Dismiss Notice
Join Physics Forums Today!
The friendliest, high quality science and math community on the planet! Everyone who loves science is here!

What does this happen to my series expansion?

  1. Sep 4, 2009 #1
    I came across this really strange error when doing series expansions in Mathematica. Suppose I were to let,

    [tex]F(z) = \frac{(z+2)^2}{(z+1)^2} - 0.4[/tex]

    Now [tex]F(z) = 0[/tex] gives [tex]z \approx -3.72076, -1.61257[/tex]. Suppose we take the second value of [tex]z^* = -1.61257[/tex]. What is the series expansion of [tex]\sqrt{F(z)}[/tex] about this point?

    [tex]F(z) \sim 0 + F'(z^*)(z-z^*) + \ldots \approx 3.37088 (z-z^*) + \ldots[/tex]. Thus [tex]\sqrt{F(z)} \sim \sqrt{3.37088}\sqrt{z-z^*}[/tex].

    Now let's try doing this in Mathematica:

    Code (Text):

    moo = z /. Solve[disc[z] == 0, z]
    F[z_] = -0.4 + ((z+2)/(z+1))^2;
    Chop[Series[F[z], {z, moo[[2]], 4}]];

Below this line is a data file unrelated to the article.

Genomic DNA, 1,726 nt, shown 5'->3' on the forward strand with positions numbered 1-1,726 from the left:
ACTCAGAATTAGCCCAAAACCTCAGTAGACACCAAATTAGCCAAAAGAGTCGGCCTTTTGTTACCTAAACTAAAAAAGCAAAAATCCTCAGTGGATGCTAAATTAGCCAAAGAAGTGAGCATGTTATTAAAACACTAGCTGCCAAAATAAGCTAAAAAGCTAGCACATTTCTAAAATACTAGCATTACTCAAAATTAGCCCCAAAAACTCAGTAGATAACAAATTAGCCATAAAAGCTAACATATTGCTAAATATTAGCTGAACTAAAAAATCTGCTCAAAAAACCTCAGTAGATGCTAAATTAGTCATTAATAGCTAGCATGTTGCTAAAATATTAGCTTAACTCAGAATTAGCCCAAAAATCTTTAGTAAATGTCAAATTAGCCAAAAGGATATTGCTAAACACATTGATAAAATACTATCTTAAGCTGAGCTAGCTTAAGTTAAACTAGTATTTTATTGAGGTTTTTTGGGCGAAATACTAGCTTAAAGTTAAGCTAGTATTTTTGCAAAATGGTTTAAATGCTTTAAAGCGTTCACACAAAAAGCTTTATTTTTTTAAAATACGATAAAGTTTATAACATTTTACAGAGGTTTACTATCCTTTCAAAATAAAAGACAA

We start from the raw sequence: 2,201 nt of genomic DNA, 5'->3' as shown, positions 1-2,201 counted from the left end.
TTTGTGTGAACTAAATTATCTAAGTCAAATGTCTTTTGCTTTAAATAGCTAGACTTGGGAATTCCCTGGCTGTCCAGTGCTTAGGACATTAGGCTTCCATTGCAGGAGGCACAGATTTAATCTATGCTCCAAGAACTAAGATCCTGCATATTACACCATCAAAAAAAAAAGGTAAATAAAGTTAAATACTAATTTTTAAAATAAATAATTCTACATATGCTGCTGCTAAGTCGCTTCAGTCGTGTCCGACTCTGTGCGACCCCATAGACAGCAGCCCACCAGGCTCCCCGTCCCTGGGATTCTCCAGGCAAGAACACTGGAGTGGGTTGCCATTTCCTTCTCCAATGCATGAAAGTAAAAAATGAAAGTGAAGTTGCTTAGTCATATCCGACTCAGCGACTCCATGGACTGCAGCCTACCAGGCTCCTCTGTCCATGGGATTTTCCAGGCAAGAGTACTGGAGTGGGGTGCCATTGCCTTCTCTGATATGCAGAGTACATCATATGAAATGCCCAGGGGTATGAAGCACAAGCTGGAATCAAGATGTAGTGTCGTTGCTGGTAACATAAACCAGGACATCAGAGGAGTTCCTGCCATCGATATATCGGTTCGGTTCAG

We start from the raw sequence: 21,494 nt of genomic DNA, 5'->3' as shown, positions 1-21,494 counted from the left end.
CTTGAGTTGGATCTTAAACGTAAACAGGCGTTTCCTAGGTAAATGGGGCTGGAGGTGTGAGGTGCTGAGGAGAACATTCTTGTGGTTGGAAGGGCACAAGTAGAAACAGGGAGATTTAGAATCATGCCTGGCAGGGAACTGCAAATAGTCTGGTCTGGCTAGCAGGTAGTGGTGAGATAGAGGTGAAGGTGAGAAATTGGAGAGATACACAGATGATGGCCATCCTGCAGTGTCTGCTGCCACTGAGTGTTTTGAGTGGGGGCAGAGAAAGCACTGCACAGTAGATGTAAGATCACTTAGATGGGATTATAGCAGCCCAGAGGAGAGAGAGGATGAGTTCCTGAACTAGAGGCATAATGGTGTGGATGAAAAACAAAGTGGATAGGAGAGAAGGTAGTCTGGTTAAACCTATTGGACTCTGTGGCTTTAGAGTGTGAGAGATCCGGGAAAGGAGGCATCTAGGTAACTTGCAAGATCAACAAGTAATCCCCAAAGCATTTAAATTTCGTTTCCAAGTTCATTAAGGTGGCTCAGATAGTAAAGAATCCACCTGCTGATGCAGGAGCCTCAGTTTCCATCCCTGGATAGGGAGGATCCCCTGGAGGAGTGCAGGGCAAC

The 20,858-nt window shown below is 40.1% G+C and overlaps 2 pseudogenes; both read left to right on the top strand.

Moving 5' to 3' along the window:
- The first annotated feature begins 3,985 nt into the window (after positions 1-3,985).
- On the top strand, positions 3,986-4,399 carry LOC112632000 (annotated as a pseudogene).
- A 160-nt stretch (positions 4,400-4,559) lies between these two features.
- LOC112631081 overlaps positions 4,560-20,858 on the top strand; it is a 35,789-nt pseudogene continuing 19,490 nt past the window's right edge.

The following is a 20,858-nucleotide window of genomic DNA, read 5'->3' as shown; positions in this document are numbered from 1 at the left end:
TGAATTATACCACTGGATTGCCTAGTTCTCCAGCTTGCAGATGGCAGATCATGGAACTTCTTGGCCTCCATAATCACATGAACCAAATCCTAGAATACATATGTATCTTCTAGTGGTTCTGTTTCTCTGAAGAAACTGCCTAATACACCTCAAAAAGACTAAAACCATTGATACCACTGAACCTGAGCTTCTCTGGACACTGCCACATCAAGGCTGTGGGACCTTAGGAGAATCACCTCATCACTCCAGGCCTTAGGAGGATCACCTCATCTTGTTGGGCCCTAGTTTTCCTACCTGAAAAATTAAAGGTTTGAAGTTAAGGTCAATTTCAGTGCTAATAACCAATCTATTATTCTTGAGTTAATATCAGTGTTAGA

Sqrt[%]
     
    This seems to give the right answer. The first two terms are:

    Code (Text):
    1.83599 Sqrt[z + 1.61257] + 3.43262 (z + 1.61257)^(3/2)
    Now here's the problem. I try:

    Code (Text):

    Series[Sqrt[F[z]], {z, moo[[2]], 4}]
     
    The output of the first three terms are,

    Code (Text):

    0. + 1.05367*10^-8 I) - (0. + 1.59959*10^8 I) (z + 1.61257) - (0. + 1.21417*10^24 I) (z + 1.61257)^2
     
    which is nonsensical.

    What is the problem? Does it have to do with the fact that we're using an approximation to a root?
     
  2. jcsd
Know someone interested in this topic? Share this thread via Reddit, Google+, Twitter, or Facebook

Can you offer guidance or do you also need help?
Draft saved Draft deleted